Death of a polar bear and a tiger cub
The world's oldest polar bear has died. Debby, who was 42, and lived at Assiniboine Park Zoo had to be euthanized due to ill health. She was surrounded by her carers and veterinarians.
She was euthanized within hours of a vet exam Monday that discovered the ailing bear had suffered multiple organ failure.
Up until Monday, Debby was described as being "alert and active."
Her loss marks the end of an era for the zoo.
"Debby was without a doubt the most famous animal in the Assiniboine Park Zoo's history. Her uncanny ability to strike magnificent and charming poses resulted in her being featured in countless photographs, films and media stories. She will be missed," zoo coordinator Dr. Gordon Glover said in a prepared statement.
Also, the tiger cub, Juhi, that was attacked by villagers and received a rare blood transfusion in India has died. He did show signs of improvement, but then went into convulsions and died.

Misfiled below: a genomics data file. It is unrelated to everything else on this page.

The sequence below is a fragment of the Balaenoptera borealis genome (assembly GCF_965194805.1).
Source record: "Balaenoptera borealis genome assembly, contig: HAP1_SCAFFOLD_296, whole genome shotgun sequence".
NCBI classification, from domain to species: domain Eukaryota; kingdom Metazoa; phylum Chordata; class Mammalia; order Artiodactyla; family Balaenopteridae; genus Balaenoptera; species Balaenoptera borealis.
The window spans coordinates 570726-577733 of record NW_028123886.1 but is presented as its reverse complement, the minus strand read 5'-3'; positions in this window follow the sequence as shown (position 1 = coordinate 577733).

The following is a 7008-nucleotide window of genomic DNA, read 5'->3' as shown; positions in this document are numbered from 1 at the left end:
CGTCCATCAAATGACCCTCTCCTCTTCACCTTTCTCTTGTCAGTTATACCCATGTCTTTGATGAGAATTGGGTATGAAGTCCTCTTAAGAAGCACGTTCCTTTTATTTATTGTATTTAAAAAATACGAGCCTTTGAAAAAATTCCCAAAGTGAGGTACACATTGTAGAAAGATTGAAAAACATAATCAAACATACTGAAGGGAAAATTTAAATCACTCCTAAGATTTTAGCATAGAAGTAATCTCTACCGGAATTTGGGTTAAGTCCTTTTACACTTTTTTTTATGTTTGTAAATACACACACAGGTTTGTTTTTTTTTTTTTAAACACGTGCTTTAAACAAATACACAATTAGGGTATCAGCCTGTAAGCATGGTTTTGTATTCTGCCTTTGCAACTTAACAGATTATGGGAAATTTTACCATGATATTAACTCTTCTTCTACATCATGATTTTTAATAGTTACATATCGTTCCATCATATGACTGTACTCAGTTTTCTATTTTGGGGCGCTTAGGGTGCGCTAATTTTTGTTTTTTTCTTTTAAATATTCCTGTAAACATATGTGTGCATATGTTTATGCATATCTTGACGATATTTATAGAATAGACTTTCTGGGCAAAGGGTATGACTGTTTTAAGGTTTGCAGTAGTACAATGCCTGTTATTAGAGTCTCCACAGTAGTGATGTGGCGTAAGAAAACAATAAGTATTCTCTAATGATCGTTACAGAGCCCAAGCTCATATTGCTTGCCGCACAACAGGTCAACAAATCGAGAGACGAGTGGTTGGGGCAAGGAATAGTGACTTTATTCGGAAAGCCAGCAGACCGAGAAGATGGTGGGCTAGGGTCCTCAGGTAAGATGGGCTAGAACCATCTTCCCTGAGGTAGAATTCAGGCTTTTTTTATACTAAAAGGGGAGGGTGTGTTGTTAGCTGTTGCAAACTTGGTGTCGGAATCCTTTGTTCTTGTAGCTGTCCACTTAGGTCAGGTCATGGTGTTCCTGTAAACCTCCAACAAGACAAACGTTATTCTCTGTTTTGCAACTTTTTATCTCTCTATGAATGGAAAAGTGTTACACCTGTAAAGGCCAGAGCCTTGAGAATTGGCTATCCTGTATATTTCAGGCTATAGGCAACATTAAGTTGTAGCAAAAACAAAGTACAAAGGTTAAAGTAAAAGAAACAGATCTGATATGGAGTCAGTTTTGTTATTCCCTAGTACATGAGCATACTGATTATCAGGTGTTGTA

The blood transfusion is believed to be the first carried out on a tiger in India and was done after its haemoglobin dropped to "dangerously low" levels.
The eight-month-old cub was named Juhi after a fragrant white flower native to India.
Juhi's sister, Jai, is doing better however, but it is likely she will not be able to return to the wild.
Mr Majumdar said that the death of the cub was a "sad moment".
"We have lost the battle," he told the Associated Press news agency. "She got convulsions this morning [Tuesday] and we tried our best to save her.
"But she stopped breathing and that's how the end came."
Juhi and Jai were found near the Tadoba tiger reserve as they were being chased by villagers who wanted to kill them because they feared the animals would attack children and cattle.
There are only about 1,500 tigers left in the wild in India, which is down from about 3,600 six years ago.